The Importance of Pausing as a Family

The Importance of Pausing as a Family

Slowing down isn’t always easy to do.

Recently, I realized my daughters needed more slow times, more unstructured play and more quiet activities. Summer is always so tempting to rush about — swimming, walking and playing outside, going places and visiting parks. Playing outside and doing activity after activity is not always what we need but it’s always what we feel we must do in the summer. Add to that a summer of very little rainy days and it’s enough to exhaust a family.

At least that’s how we’ve been feeling — judging by how tired and cranky we’ve all been feeling lately.

In fact, I suspect we’ve had a very bad case of a soul fever in our house.

Soul fevers is a phrase coined by Kim John Payne, author of “Simplicity Parenting.” I read Payne’s book last fall when I was launching Awesomely Awake and I yelled out a few, ah-has when I read the chapter on Soul Fevers. The authors describe soul fevers as illnesses of the soul that are just as serious as a physical fever. In fact, recovering is much the same. You know your child has a soul fever if he’s just not acting right — perhaps misbehaving or withdrawing more than usual. This acting out, the book states, is a sign of a larger issue and a serious break is needed.

In the adult world, we called them mental  health days. Remember those? When was the last time you took a mental health day and watched a chick flick and ate take out? Yeah, me either.

When was the last time you gave your children a mental health break?

Any intentional parent knows when things just aren’t feeling right. We are present and aware and understand that slowing down is as important as breathing.

Children need slow days, too. Well, I guess I just didn’t think they needed them since they are on summer break from school after all. 

That’s when pausing as a family is necessary and effective.

Clearly, our children need downtime even if they don’t think they do.

Lately, we have had to get serious and start cutting back. I have to do this every now and then for myself … you know, start looking at the calendar and really start considering what’s important and what is just going to have to wait another year. It’s hard to make those decisions — especially when you’ve been looking forward to something. But this year it’s urgent. I see how this crazy go-go-go mentality that my kids often inspire with their wants and desires is impacting our days negatively. They may not like that we have to forgo a few social events, but it’s what we need to do to get back on track.

Last week, we put swimming on hold and just enjoyed each other’s company inside. We made friendship bracelets and other art projects that were just fun and had no purpose.

This week, at their urging for a walk, we went on a slow pajama walk instead with strict rules of no rushing, no playing and no running. We’re having Sunday Sundaes. We’re squeezing in more snuggle time. Now that we’ve started doing all of this, the girls seem more open to staying close to home rather than running about. They are now choosing more quiet, simple activities rather than the loud, boisterous ones they were picking a few weeks ago.

The result has been a much more peaceful, much more loving atmosphere at home.

I’m kind of liking soul fevers, in fact.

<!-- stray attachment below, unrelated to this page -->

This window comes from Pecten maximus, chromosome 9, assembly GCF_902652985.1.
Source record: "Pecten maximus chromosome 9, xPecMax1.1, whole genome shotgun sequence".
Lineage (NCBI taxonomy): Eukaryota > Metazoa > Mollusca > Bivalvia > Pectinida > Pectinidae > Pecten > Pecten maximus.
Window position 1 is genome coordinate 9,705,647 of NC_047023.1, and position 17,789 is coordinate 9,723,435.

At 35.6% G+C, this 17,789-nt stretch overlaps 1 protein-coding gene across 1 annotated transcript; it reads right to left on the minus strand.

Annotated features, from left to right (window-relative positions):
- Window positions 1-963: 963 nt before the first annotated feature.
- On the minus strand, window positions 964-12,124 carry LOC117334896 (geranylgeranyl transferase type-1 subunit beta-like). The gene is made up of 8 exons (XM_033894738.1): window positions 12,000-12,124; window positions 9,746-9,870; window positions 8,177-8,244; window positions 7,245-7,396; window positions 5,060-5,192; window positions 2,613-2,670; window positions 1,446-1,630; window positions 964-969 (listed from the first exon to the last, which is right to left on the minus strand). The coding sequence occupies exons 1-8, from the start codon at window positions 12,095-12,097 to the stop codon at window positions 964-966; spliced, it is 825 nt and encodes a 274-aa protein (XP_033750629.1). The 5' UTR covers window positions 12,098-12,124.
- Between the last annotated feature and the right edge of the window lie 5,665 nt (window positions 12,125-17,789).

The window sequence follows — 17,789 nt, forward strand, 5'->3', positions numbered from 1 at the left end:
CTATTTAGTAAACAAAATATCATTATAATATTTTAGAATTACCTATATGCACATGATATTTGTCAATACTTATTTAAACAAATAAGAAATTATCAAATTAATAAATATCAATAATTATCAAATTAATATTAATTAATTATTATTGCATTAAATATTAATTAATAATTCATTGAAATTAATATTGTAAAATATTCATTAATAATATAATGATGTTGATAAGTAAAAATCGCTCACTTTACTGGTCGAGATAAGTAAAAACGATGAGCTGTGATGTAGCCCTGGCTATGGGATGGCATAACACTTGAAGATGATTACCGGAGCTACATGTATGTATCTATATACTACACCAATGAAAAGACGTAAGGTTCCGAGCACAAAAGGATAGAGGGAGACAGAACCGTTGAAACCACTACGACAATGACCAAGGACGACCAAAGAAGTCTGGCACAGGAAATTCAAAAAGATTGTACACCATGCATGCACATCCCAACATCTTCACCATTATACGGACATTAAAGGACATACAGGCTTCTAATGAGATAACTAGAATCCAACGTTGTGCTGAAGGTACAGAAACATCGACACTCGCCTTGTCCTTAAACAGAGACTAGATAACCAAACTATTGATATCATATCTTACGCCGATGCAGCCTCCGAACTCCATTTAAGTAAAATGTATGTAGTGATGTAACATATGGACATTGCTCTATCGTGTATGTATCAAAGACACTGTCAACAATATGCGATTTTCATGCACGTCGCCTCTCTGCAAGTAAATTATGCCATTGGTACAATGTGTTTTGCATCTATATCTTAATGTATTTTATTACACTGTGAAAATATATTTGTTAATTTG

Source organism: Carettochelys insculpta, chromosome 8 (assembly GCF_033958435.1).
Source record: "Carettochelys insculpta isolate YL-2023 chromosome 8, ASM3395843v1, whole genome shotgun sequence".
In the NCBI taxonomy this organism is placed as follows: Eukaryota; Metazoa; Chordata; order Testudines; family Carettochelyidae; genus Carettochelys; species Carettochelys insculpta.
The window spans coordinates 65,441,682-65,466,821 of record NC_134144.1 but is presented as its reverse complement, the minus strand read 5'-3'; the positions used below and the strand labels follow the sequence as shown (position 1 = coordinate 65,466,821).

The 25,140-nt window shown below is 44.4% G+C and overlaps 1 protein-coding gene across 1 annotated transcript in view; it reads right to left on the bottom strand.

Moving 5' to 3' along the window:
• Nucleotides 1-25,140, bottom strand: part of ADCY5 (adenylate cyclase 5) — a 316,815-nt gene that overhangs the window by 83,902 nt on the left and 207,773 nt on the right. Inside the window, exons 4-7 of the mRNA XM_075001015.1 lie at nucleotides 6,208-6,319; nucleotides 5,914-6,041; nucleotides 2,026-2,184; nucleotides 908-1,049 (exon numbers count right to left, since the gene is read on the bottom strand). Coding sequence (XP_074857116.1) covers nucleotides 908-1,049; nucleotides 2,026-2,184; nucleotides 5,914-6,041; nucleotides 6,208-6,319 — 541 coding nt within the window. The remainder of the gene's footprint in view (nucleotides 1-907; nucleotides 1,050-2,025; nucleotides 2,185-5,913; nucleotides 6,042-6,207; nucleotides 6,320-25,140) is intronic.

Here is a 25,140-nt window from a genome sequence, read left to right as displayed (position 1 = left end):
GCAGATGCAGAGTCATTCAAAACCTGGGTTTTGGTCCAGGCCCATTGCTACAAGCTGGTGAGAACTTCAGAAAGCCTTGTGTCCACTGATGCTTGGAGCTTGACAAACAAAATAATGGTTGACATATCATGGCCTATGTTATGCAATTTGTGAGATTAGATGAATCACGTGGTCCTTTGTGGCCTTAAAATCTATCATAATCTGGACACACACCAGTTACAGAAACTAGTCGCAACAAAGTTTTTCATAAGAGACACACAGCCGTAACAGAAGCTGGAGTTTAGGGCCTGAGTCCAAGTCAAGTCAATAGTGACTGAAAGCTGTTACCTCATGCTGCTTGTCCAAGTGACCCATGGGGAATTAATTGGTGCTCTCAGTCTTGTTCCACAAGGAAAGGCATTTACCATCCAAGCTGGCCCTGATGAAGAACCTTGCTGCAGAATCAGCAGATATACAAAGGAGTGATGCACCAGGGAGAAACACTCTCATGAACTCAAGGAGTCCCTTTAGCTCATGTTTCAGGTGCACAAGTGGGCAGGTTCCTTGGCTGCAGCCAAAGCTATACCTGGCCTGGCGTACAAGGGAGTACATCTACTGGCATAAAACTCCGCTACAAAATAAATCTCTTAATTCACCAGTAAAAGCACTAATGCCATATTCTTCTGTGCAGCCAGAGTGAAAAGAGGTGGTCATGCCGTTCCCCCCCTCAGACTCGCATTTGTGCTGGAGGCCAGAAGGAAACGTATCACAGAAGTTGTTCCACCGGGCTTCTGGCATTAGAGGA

Discuss: How do you know when your family needs to slow down and take it easy?

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12 Responses to The Importance of Pausing as a Family

  1. I love the book Simplicity Parenting! So helpful! Since my children have to share two households, I sometimes think they need more downtime after a weekend away from our house. If we take an afternoon to snuggle up with a good book or relax with a movie, my kids are more content than if we run from activity to activity.

  2. I love seeing my kids engage in active, rambunctious play. Personally, I don't see it as a symptom of "soul fever" but as the gift of summer, where you can run around until it gets dark at 9pm. Unlike school – where you get a measly 20-25 minute recess, have homework to do, and it gets dark at 7pm. I think this has a lot to do with family culture, the parent's own temperament, and what kinds of experiences you, as a parent, see as nurturing and sustaining. When I hear my kids in "loud boisterous" activities, I think GREAT! HAVE A BLAST! LET IT GO! ENJOY LIFE! I don't think, "Geez, I'd rather you were being quiet, sitting at the table, making bracelets."

    • I think this article is not saying that loud, boisterous activities are bad, but that kids also need time for quiet activities. Some kids need more quiet time some need less, but I do believe that all kids do need some of it.

  3. Oh my goodness, Rebecca! The author wasn't saying that those activities were bad! She simply said that HER CHILDREN were exhibiting some behavior issues that she felt were a result of being too busy and loud, etc….No one is criticizing your parenting, so it would be really nice if you weren't so defensive….good grief! If the loud, busyness isn't affecting your kids, that's great! This article simply didn't apply to you…no need to be catty. :)

  4. Thank you for spreading the word to slow down. Whether it be a lot or a little, everyone needs to enjoy some relaxing time at home now and again.

    • We sure do! I need more of that right now myself! Thanks, Rebekah. Hope all is well with you!

  5. Wonderful post, as always. Sometimes it’s easy to get so caught up in schedules, whether it be our children’s or our own, that we forget about the moment. Those unplanned quiet times, silly times, and snuggle times are my favorite.

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